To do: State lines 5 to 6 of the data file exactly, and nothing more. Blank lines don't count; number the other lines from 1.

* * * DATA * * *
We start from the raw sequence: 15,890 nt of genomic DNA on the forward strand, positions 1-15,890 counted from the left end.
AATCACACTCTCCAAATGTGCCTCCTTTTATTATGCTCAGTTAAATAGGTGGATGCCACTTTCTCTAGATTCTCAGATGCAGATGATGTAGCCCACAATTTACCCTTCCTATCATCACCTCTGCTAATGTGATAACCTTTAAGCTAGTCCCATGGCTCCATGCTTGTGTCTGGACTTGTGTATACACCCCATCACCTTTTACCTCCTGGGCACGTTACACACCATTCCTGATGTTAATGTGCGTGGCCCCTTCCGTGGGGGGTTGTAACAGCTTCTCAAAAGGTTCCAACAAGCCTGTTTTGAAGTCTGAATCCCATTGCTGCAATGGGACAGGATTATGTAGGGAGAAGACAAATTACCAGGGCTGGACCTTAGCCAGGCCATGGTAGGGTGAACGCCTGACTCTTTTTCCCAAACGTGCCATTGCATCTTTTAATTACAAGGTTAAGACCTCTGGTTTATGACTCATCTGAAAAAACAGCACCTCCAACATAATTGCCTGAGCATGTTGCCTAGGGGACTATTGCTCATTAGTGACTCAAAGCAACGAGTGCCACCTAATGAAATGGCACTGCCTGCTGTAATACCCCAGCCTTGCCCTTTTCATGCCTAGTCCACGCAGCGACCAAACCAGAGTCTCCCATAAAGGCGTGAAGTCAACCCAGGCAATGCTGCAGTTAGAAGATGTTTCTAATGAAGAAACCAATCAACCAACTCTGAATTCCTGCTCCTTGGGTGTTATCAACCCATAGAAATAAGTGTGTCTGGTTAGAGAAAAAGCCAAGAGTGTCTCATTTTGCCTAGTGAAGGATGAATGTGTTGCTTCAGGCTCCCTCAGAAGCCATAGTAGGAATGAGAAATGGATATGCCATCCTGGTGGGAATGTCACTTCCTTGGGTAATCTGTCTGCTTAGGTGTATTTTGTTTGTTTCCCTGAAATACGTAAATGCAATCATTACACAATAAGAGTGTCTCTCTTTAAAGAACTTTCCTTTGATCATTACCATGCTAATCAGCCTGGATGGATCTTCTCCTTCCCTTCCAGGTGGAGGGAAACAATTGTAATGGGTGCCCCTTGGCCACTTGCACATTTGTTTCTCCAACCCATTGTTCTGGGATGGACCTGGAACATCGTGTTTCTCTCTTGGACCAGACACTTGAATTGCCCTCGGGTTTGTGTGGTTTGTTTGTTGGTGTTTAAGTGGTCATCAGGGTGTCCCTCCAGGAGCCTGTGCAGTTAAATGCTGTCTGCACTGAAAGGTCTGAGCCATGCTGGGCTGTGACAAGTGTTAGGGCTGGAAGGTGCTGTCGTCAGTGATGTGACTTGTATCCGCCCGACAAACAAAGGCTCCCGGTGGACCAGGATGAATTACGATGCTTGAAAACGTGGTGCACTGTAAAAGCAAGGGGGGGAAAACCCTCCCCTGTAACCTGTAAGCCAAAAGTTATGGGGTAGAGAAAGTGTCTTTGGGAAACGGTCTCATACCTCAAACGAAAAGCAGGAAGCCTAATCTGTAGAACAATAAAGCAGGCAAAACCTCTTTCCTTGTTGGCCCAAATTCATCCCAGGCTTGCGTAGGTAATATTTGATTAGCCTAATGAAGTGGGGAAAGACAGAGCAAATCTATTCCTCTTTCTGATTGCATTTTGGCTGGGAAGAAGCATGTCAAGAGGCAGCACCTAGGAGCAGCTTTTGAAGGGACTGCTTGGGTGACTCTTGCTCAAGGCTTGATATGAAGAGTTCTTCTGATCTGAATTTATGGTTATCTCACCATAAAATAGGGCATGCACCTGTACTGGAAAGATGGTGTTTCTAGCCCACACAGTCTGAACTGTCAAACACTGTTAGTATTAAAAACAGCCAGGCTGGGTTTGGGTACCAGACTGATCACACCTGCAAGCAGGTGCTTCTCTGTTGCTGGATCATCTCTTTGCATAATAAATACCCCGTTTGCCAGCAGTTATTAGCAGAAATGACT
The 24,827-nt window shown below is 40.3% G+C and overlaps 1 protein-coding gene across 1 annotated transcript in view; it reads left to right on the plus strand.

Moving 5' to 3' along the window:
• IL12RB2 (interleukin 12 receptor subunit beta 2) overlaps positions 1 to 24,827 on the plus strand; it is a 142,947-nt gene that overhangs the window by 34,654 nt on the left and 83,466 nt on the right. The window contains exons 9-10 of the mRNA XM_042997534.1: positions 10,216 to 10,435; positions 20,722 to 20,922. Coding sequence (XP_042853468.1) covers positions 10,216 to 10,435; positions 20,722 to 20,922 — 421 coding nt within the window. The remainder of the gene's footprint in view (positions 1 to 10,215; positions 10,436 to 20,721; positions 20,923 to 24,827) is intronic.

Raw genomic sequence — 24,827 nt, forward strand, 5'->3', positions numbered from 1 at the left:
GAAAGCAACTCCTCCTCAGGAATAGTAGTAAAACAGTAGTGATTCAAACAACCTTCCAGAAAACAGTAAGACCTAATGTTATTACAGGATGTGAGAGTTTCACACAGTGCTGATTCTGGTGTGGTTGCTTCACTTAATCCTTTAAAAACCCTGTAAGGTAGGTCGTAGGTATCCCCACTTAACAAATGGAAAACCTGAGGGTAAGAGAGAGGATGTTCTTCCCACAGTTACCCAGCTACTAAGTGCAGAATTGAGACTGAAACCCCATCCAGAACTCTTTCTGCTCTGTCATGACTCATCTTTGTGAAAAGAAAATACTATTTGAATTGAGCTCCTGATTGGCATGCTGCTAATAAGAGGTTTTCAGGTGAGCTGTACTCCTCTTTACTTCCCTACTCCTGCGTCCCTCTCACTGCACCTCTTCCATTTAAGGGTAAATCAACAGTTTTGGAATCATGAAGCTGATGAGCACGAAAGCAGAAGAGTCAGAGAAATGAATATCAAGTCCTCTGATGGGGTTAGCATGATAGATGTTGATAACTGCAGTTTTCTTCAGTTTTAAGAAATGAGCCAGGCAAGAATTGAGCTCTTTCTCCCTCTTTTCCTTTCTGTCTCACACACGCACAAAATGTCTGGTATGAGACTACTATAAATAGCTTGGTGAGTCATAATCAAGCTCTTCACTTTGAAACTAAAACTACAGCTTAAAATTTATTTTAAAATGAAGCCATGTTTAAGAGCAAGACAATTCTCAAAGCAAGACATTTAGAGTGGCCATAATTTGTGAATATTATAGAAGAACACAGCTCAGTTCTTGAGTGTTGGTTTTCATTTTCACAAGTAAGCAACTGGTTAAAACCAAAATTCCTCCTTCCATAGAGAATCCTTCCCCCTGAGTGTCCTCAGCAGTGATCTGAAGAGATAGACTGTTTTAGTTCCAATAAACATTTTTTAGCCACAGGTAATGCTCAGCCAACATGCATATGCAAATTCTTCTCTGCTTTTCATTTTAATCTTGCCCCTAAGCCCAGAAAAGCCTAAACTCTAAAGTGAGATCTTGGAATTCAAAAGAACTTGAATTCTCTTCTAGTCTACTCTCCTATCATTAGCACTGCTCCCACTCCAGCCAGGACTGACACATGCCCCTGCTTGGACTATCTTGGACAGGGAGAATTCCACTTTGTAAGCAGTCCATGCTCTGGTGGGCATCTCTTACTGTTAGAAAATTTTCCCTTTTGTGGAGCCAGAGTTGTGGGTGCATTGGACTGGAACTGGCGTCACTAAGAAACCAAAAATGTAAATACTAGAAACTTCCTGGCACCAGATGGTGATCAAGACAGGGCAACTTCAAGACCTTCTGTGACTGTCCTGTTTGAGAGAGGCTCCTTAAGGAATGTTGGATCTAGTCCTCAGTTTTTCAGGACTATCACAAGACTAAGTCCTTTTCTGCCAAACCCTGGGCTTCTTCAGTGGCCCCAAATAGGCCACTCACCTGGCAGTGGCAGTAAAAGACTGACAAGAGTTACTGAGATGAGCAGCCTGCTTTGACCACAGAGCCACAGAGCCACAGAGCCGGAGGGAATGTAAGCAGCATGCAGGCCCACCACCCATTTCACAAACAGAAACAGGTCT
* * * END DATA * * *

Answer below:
• IL12RB2 (interleukin 12 receptor subunit beta 2) overlaps positions 1 to 24,827 on the plus strand; it is a 142,947-nt gene that overhangs the window by 34,654 nt on the left and 83,466 nt on the right. The window contains exons 9-10 of the mRNA XM_042997534.1: positions 10,216 to 10,435; positions 20,722 to 20,922. Coding sequence (XP_042853468.1) covers positions 10,216 to 10,435; positions 20,722 to 20,922 — 421 coding nt within the window. The remainder of the gene's footprint in view (positions 1 to 10,215; positions 10,436 to 20,721; positions 20,923 to 24,827) is intronic.

Raw genomic sequence — 24,827 nt, forward strand, 5'->3', positions numbered from 1 at the left: